Last January I wrote that the purpose of phonetic transcription is to talk about differences in pronunciation. Last December I introduced accent tags, a fascinating genre of self-produced YouTube videos of crowdsourced dialectology and a great source of data about language variation. I put these together when I was teaching a unit on language variation for the second-semester Survey of Linguistics course at Saint John’s University. When I learned about language variation as an undergraduate, it was exciting to see accents as a legitimate object of study, and it was gratifying to see my family’s accents taken seriously.
At the same time, the focus on a single dialect at a time contrasts with the absence of variation from the discussion of English pronunciation, grammar and lexis in other units, and in the rest of the way English is typically taught. This implies that there is a single standard that does not vary, despite evidence from perceptual dialectology (such as Dennis Preston’s work) that language norms are fragmentary, incomplete and contested. I saw the cumulative effects of this devaluation in class discussions, when students openly denigrated features of the New York accents spoken by their neighbors, their families and often the students themselves.
At first I just wanted to illustrate variation in African American accents, but then I realized that the accent tags allowed me to set up the exercises as an explicit contrast between two varieties. I asked my students to search YouTube to find an accent tag that “sounds like you,” and one that sounded different, and to find differences between the two in pronunciation, vocabulary and grammar. I followed up on this exercise with other ones asking students to compare two accent tags from the same place but with different ethnic, economic or gender backgrounds.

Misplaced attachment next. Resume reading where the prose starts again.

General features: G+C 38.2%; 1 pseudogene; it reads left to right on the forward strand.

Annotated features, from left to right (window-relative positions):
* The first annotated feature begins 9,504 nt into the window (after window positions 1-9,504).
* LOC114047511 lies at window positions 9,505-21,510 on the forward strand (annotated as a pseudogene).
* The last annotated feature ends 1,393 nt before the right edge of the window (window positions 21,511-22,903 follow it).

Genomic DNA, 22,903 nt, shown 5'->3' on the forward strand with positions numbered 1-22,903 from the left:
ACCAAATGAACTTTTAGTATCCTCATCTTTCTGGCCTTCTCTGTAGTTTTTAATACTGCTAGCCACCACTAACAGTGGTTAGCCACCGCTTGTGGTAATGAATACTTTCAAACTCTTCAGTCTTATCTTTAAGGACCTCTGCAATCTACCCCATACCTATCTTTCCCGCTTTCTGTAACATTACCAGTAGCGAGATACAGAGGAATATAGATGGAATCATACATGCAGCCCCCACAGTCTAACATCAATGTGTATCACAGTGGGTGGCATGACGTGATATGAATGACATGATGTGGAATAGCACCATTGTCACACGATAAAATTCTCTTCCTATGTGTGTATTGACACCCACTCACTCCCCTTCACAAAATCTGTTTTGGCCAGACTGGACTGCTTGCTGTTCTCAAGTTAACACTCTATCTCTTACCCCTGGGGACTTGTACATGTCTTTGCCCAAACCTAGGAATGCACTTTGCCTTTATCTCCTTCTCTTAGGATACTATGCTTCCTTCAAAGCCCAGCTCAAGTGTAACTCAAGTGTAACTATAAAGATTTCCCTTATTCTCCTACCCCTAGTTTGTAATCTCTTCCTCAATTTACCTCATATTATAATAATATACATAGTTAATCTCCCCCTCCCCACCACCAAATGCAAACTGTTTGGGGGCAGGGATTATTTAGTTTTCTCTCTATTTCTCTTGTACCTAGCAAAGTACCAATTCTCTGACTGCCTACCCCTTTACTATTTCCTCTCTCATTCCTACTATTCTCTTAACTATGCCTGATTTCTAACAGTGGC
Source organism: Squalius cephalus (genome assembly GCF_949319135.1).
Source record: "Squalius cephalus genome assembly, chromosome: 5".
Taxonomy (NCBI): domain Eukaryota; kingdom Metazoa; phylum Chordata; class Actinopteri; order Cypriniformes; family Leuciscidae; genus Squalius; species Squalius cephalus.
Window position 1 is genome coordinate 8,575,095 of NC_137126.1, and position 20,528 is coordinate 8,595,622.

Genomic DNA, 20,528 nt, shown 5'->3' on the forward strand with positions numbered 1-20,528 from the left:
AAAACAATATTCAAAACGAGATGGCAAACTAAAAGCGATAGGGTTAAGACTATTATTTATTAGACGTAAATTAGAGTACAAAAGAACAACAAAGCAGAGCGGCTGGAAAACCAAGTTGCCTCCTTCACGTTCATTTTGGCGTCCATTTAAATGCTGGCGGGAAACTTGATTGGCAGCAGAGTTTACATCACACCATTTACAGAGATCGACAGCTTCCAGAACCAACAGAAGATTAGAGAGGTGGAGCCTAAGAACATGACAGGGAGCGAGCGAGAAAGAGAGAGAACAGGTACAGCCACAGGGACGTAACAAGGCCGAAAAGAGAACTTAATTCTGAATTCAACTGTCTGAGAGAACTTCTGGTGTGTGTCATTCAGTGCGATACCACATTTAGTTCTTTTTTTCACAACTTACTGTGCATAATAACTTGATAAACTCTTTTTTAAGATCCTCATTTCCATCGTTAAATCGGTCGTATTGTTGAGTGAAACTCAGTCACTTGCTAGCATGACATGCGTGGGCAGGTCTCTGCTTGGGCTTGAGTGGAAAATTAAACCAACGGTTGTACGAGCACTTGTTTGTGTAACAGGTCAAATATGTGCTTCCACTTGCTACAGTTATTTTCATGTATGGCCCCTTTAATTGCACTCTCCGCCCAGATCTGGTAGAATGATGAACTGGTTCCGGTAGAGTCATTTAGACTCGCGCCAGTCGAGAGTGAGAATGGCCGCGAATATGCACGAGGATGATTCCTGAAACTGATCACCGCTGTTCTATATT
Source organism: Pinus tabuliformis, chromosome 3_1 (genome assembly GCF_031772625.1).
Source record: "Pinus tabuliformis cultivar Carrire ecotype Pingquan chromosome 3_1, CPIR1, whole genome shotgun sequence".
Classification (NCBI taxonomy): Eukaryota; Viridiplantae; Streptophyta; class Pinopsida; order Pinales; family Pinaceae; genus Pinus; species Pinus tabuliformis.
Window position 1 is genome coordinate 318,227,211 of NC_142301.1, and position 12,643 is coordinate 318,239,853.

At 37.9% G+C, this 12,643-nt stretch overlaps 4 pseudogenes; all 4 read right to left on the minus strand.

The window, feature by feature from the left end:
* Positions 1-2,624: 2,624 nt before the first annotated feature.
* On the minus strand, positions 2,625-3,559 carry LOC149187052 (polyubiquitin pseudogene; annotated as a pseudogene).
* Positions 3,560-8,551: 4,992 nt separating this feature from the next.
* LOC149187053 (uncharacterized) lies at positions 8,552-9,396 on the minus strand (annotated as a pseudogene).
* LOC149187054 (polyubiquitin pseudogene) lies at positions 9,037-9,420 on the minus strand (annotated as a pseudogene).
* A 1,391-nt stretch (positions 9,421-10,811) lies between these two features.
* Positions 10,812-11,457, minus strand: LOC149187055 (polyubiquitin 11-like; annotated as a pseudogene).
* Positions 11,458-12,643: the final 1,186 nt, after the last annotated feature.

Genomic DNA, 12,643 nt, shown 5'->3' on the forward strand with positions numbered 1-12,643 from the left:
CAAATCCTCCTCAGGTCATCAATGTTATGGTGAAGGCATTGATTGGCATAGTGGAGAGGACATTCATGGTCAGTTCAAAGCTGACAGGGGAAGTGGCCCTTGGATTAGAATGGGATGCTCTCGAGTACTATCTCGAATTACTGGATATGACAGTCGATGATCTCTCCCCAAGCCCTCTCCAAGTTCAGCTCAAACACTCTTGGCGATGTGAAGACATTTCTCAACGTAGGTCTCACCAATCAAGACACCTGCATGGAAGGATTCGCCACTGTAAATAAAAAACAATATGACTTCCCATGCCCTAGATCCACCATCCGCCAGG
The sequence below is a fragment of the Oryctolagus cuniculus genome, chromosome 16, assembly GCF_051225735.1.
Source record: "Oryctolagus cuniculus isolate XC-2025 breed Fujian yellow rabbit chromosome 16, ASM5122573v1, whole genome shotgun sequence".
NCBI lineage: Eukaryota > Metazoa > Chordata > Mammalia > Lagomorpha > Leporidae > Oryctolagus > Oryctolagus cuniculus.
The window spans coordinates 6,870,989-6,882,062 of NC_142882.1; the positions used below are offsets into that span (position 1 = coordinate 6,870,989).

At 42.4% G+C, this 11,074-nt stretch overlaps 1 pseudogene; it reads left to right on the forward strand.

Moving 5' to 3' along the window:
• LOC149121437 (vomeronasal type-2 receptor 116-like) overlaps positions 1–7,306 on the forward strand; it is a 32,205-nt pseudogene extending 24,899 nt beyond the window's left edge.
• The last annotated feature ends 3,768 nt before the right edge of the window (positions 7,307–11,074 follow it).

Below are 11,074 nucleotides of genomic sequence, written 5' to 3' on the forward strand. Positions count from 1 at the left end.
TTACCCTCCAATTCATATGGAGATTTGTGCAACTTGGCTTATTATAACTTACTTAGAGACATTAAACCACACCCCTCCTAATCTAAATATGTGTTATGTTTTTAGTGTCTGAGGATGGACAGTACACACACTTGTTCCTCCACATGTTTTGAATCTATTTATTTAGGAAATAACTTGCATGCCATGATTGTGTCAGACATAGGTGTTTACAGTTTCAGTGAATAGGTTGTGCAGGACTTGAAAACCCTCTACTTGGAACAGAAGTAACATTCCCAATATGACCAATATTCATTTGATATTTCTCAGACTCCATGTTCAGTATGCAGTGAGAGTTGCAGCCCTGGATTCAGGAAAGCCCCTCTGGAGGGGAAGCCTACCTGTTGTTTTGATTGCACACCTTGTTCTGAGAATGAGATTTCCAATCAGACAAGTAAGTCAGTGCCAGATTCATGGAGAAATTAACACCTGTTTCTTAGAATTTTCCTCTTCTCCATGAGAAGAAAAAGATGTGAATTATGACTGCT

My students did a great job at finding videos that sounded like them. Most of them were from the New York area, and were able to find accent tags made by people from New York City, Long Island or northern New Jersey. Some students were African American or Latin American, and were able to find videos that demonstrated the accents, vocabulary and grammar common among those groups. The rest of the New York students did not have any features that we noticed as ethnic markers, and whether the students were Indian, Irish or Circassian, they were satisfied that the Italian or Jewish speakers in the videos sounded pretty much like them.
Some of the students were from other parts of the country, and found accent tags from California or Boston that illustrated features that the students shared. A student from Zimbabwe who is bilingual in English and Shona was not able to find any accent tags from her country, but she found a video made by a white South African and was able to identify features of English pronunciation, vocabulary and grammar that they shared.
As I wrote last year, the phonetic transcription exercises I had done in introductory linguistics and phonology courses were difficult because they implicitly referred to unspecified standard pronunciations, leading to confusion among the students about the “right” transcriptions. In the variation unit, when I framed the exercise as an explicit comparison between something that “sounds like you” and something different, I removed the implied value judgment and replaced it with a neutral investigation of difference.
I found that this exercise was easier for the students than the standard transcription problems, because it gave them two recordings to compare instead of asking them to compare one recording against their imagination of the “correct” or “neutral” pronunciation. I realized that this could be used for the regular phonetics units as well. I’ll talk about my experiences with that in a future post.